5 – Review your Driving habits

This little tip does two goals for us. First let’s save gas money by not driving the car for every single errand we need. Let’s drive less and if we do drive then consolidate tasks into one big trip. Second, the exercise benefit of walking or biking to get groceries, commute to work or visit friends will be great for our health and help us better get in shape for our planned hikes and trips into the wilderness. To finish this point also realize we don’t care if you have a big fancy vehicle, I sold my new truck and bought a vehicle 5 years older. It saved me years of payments not to mention cheaper insurance.

Here is a terrific article from Mr. Money Mustache on driving,  The True Cost of Commuting

6 – Evaluate Your Housing Needs

In North America the number one personal finance expense for individuals is their housing. Our passion is in the great outdoors so why do we need a massive house with multiple rooms. A smaller home will cost less, encourage us to own less and cost us less to maintain. If you are single maybe get a roommate to cut costs and consider the location also. Living closer to work can decrease commute costs or maybe you could even walk or bike now. This is one of those money tips that scares people lately in society. I really like what Steve at Think Save Retire wrote about housing and also here is a small bit of what I did to choose our home current home, Shrink Your Pond .

I really enjoyed this most recent Youtube video from Kristen Dirksen and her husband for the Fair Companies series on Adrian Cook ( his website is https://5kids1condo.com/ ) who as an amazing outlook on life and housing.

Adrian Crook lives with his five kids in a condo in downtown Vancouver. When he separated from his wife, he left the suburbs – bucking the pressure in North America that kids need a house and a backyard – and rented a 29th-floor penthouse in the very dense Yaletown district.

7 – Eating and Drinking : Watch Your Food Budget

This is the silent budget killer. Once you get MINT up and running you will see those food costs, coffee shop stops and weekly suppers out dining at the pub add up very quickly. Let’s drastically cut back our eating out and drinking too, opt instead for maybe a potluck at a friends house and bring your own beer. You’ll have a better time at a fraction of the cost. Also evaluate your grocery shopping, start eating better and buy less processed food. You will feel better and if you start cooking like Grandma used to then you will see a drop in your grocery bills I promise you, it worked for me.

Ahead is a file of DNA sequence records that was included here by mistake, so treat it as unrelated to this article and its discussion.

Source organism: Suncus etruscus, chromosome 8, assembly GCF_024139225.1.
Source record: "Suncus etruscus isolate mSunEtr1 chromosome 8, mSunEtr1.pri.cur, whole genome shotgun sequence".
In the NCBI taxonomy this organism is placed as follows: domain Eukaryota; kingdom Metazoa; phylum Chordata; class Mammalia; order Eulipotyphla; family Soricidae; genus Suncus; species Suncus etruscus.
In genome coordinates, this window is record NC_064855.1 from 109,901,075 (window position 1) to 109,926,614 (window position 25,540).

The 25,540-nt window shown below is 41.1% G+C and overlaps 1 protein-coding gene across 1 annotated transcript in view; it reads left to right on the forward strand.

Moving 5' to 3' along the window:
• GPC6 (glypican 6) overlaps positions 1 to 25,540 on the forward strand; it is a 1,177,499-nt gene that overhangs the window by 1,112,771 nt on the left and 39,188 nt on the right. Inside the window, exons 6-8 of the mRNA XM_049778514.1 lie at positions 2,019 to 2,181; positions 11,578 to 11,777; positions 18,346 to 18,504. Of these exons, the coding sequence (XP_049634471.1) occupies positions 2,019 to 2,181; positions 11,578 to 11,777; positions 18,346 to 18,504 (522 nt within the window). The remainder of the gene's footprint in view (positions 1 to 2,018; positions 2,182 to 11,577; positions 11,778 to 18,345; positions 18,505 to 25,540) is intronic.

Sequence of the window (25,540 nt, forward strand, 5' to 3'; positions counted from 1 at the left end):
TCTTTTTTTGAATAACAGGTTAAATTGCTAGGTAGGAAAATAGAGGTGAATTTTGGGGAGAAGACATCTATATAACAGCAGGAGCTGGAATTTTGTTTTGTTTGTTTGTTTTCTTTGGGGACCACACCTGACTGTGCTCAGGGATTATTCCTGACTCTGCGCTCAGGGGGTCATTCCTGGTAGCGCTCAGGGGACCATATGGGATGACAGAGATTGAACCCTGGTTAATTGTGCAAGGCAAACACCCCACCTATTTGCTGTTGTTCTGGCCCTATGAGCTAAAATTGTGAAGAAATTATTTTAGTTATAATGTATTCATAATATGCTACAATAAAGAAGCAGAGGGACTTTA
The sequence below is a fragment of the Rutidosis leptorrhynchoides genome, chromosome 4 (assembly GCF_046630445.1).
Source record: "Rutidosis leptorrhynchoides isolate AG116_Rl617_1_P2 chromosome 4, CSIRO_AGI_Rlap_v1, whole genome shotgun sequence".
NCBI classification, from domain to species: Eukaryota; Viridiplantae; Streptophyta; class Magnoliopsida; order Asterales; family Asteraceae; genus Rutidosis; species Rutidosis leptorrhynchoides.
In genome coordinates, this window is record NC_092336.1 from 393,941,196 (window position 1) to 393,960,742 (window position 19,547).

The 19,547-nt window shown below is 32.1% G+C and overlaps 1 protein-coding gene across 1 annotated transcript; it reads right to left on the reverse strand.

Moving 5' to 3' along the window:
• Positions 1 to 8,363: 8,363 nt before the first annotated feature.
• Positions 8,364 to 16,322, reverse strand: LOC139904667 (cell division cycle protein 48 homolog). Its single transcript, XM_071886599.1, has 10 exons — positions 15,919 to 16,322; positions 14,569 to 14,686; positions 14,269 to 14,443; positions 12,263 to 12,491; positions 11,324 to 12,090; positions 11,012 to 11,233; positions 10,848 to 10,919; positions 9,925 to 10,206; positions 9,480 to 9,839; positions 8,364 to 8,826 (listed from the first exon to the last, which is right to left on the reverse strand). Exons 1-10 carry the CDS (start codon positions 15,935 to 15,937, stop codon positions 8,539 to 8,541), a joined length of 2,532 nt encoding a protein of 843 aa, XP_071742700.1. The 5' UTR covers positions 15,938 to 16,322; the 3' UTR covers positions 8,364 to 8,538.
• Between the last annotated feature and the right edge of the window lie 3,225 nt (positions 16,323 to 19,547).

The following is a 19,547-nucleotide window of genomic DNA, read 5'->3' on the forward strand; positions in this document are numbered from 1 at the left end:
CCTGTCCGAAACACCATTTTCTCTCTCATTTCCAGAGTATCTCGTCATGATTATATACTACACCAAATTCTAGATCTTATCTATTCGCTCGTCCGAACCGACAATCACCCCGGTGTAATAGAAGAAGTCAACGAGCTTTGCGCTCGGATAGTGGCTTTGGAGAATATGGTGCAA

8 – Make More Money : Find a Side Hustle

The last of my money tips is a pretty simple one, earn more money. Work hard at your job and do what you can to earn raises or bonuses, don’t be afraid to ask your employer. Do you have some spare time to pick up a side hustle ? Maybe bartend once a week , help out at the lumber yard on weekend or indulge your coffee addiction as a barista. What I’m trying to say if you want something badly enough you should look at your spare time and if it’s not being put to good use then maybe it’s time to find a productive side hustle. The only caveat is that you only do so if it is healthy for your mind to do so and we don’t allow our jobs to control us and we become mindless robots slaving to the beat of the work drum. Ensure you still keep time for getting into the outdoors to recharge from our work.

Cowichan Valley Maple Mountain Personal Finance

Be a Financial Rockstar and Follow These Money Tips Starting Today

This list may be straight forward and simple to some yet fresh and new to others. The take away is that you examine all aspects of your income and expenses responsibility. It isn’t wise to just run away into the forest and mountains leaving these items unattended to. Don’t forget to pack your personal finance 🙂

Check out these other outdoor enthusiasts that shared their own personal financial independence stories of what is possible when you start implementing these tips.